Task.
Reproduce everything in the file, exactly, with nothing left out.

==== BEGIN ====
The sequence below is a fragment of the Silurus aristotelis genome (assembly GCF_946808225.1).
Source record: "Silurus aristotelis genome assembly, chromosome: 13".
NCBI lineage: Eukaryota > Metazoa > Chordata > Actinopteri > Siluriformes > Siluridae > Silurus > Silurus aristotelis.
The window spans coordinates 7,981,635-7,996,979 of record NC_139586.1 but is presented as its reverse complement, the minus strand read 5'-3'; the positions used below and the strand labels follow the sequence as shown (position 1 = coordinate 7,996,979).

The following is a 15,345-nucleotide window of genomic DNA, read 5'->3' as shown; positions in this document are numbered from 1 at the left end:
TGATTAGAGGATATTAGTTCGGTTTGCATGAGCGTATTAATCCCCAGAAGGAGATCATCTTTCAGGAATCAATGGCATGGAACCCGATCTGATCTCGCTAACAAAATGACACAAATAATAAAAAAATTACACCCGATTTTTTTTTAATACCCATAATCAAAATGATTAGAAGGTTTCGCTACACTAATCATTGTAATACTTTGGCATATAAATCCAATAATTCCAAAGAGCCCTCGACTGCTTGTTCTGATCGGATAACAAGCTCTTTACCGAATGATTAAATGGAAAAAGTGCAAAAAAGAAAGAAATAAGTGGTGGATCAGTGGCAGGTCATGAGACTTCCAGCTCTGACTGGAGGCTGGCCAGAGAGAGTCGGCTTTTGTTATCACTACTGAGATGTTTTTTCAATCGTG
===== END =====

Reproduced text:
The sequence below is a fragment of the Silurus aristotelis genome (assembly GCF_946808225.1).
Source record: "Silurus aristotelis genome assembly, chromosome: 13".
NCBI lineage: Eukaryota > Metazoa > Chordata > Actinopteri > Siluriformes > Siluridae > Silurus > Silurus aristotelis.
The window spans coordinates 7,981,635-7,996,979 of record NC_139586.1 but is presented as its reverse complement, the minus strand read 5'-3'; the positions used below and the strand labels follow the sequence as shown (position 1 = coordinate 7,996,979).

The following is a 15,345-nucleotide window of genomic DNA, read 5'->3' as shown; positions in this document are numbered from 1 at the left end:
TGATTAGAGGATATTAGTTCGGTTTGCATGAGCGTATTAATCCCCAGAAGGAGATCATCTTTCAGGAATCAATGGCATGGAACCCGATCTGATCTCGCTAACAAAATGACACAAATAATAAAAAAATTACACCCGATTTTTTTTTAATACCCATAATCAAAATGATTAGAAGGTTTCGCTACACTAATCATTGTAATACTTTGGCATATAAATCCAATAATTCCAAAGAGCCCTCGACTGCTTGTTCTGATCGGATAACAAGCTCTTTACCGAATGATTAAATGGAAAAAGTGCAAAAAAGAAAGAAATAAGTGGTGGATCAGTGGCAGGTCATGAGACTTCCAGCTCTGACTGGAGGCTGGCCAGAGAGAGTCGGCTTTTGTTATCACTACTGAGATGTTTTTTCAATCGTG